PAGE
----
Would you like to collect these interesting San Francisco eagles? If so, Doug Winter can guide you. Email him today at email@example.com and let him explain even more about these fascinating coins!
Collector K.U. recently asked me to help him construct a compact, meaningful list of San Francisco gold coins to form the basis of his collection. The parameters were as follows: the dates selected must have historic and/or numismatic significance, they must be selected for being the best value grade for the issue in question and, where possible, they should be dated around the Civil War era or earlier. I gave this list some thought and tried to narrow down the list to a dozen or so coins. I eliminated the 1854-S quarter eagle due to financial considerations and the 1854-S five dollar due to realism. I then tried to include at least one example of each of the six denominations of gold coins struck at the SF mint and, because of the collector's taste, limited the set to those issues struck in the 19th century. (I might have included the 1920-S eagle and a rare date Saint or two if the list had been longer...)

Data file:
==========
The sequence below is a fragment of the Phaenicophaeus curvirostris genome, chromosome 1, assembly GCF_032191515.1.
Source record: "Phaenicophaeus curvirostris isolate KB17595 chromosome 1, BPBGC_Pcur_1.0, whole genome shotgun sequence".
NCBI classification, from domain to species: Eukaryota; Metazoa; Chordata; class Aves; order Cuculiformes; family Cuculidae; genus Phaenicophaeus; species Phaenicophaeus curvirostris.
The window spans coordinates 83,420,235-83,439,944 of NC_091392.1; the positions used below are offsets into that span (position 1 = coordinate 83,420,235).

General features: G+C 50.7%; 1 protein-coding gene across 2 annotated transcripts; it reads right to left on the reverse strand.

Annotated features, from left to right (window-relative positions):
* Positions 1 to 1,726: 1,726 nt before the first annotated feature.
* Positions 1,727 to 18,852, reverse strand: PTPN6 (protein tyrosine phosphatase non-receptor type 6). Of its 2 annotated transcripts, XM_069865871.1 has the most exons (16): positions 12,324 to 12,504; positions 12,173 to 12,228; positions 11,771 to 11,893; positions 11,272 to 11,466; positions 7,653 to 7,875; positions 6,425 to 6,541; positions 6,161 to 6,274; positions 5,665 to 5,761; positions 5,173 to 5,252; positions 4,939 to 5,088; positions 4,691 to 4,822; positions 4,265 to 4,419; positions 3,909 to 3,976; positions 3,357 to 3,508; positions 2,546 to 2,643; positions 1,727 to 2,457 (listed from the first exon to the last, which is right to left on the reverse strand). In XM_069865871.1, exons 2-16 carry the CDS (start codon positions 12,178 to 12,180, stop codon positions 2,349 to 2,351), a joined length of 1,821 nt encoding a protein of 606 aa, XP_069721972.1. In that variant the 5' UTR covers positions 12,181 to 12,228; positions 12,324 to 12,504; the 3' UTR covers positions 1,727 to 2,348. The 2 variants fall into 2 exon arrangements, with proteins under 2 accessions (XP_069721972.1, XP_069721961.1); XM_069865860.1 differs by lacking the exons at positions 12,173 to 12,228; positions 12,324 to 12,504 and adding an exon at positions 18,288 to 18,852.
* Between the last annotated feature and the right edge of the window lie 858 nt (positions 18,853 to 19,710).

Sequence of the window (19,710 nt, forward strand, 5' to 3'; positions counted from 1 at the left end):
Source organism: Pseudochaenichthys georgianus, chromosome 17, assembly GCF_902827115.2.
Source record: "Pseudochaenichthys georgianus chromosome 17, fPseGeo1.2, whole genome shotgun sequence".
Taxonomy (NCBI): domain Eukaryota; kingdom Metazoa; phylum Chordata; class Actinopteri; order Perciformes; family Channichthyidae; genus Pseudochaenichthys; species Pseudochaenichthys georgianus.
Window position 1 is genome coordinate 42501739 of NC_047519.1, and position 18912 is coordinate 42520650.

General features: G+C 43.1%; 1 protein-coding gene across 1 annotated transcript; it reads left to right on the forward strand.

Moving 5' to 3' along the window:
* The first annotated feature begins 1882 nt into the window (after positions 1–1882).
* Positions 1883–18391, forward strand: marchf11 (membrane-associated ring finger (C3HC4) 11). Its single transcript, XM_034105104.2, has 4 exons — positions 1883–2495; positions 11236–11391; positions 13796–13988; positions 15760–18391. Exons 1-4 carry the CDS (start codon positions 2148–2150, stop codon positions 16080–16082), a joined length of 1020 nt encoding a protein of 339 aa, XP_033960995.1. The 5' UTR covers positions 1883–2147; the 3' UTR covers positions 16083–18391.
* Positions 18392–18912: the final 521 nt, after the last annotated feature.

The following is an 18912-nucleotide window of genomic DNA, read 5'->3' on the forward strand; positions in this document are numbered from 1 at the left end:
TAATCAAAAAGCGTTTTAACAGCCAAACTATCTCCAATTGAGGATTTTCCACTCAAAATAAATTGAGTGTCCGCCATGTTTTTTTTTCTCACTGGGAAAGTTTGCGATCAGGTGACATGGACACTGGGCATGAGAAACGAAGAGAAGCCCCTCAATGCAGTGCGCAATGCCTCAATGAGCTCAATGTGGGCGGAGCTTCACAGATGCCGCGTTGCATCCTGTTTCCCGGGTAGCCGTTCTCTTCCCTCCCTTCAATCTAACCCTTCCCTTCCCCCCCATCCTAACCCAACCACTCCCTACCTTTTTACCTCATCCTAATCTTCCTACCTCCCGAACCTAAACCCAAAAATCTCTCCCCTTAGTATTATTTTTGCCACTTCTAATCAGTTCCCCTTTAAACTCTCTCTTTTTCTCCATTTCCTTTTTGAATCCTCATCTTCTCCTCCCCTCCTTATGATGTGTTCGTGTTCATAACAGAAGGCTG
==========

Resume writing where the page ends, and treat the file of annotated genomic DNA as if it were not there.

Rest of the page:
As I've pointed out before, San Francisco gold coinage of the Liberty Head design can basically be divided into two groups: the "golden era" issues struck from 1854 through around 1878 and the other issues made from 1878 until the new 20th century designs were incorporated in 1908. I personally find the former much more interesting due to their low mintages, the fact that they tended to be actively used in commerce and are thus often exceedingly rare in higher grades and their low overall survival rates.
Without further ado, here is the list:
1. 1854-S Gold Dollar: In my opinion, one of the ways in which to make this set more interesting was to include as many first year of issue coins as possible. The 1854-S is an ideal choice for inclusion in this set given its first-year status. With a mintage of 14,632 this is not really a scarce coin but it is not really easy to locate in higher grades. I am fond of the 1854-S because it tends to be much better made than the other branch mint gold dollars of this era and I find it to be quite undervalued. A nice Uncirculated example could be located in the $5,000-7,500 range and for the collector on a more limited budget, it is possible to acquire a really solid AU 1854-S dollar for less than $2,000.